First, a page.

(AP) -- A surge in big technology stocks was pulling the stock market sharply higher on Tuesday, as a fall in bond yields was helping beaten-down technology companies recover.
The surge comes a day after the Nasdaq closed 10% below its February peak, what is known as a "correction" on Wall Street.
The S&P 500 was up 1.4% as of 9:55 a.m. Eastern. The technology-heavy Nasdaq was up 2.9%, led by gains in Apple, Amazon, Facebook and Cisco. The Dow Jones Industrial Average, which is weighted less toward tech than the other two indexes, was up a more modest 0.5%.
Investors were relieved to see that long-term interest rates were falling in the bond market. The yield on the 10-year Treasury note dropped to 1.53% after trading above 1.60% a day earlier. Higher bond yields tend to pull money away from high-priced stocks like technology companies, which have been soaring through the pandemic.
Yields have been climbing with rising expectations for growth and the inflation that could follow. Higher yields put downward pressure on stocks generally, in part because they can steer away dollars that might have gone into the stock market into bonds instead. That makes investors less willing to pay such high prices for stocks, especially those that look the most expensive, such as technology stocks.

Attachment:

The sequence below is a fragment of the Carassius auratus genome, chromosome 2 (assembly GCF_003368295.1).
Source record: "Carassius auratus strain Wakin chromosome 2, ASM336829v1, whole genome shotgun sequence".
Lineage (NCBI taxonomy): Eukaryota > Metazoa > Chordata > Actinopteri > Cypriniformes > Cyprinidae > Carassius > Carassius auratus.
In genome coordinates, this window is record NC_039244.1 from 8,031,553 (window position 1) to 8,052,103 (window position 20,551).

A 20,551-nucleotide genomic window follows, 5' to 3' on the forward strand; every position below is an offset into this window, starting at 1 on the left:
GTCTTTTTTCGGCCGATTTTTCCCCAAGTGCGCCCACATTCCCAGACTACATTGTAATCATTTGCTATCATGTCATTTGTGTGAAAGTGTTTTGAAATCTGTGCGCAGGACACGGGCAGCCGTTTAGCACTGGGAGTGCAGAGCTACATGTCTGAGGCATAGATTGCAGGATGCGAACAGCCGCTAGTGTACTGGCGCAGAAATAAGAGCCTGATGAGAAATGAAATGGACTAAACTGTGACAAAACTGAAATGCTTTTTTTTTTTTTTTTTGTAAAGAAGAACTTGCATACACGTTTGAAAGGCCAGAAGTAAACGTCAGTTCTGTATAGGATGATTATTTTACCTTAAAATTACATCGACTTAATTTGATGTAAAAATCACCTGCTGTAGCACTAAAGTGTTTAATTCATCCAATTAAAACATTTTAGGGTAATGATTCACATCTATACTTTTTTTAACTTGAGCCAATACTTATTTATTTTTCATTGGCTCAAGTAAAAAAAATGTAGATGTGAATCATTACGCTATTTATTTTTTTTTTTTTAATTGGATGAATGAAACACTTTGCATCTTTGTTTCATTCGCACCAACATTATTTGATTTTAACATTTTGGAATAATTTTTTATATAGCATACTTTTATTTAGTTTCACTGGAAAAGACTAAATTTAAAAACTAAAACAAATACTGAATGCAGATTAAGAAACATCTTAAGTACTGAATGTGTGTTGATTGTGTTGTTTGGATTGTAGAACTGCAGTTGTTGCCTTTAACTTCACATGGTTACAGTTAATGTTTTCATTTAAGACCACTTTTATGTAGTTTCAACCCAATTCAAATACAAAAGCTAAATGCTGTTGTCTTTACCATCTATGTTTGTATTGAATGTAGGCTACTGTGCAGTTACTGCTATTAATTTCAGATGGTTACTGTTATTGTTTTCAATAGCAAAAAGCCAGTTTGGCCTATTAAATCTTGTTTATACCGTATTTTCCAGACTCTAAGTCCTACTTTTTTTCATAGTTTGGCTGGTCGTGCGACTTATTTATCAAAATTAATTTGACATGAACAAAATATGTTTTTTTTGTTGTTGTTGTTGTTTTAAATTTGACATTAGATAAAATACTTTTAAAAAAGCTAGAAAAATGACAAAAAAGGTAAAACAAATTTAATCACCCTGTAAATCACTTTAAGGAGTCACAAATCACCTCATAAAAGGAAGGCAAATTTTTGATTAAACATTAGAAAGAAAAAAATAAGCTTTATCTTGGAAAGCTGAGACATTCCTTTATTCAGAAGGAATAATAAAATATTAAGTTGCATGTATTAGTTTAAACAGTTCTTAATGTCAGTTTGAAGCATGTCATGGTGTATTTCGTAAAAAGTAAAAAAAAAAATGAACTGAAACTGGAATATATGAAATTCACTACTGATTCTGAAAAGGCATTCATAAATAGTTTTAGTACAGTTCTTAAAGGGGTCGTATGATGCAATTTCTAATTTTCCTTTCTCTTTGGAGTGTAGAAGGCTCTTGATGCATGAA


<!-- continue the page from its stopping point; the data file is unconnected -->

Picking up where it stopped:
Striking the "correction" level for the Nasdaq is also important for many investors and traders who use technical indicators to decide when to buy or sell stocks. A correction is typically seen as a healthy moment for any market, giving investors a chance to pause and reallocate their investments without the volatility and stress that a bear market typically can bring.
Investors have been betting that $1.9 trillion in coming government stimulus will help lift the economy out of its coronavirus-induced malaise. There are also investors who are betting that stimulus and an improving economy will result in some inflation down the road.
The U.S. economic aid package, passed narrowly by the Senate on Saturday, provides direct payments of up to $1,400 for most Americans and extends emergency unemployment benefits. It's a victory for President Joe Biden and his Democratic allies, and final congressional approval is expected this week.
Oil prices were moving modestly lower as well, continuing a two-day slide. U.S. crude oil fell 1.1% to $64.35 a barrel.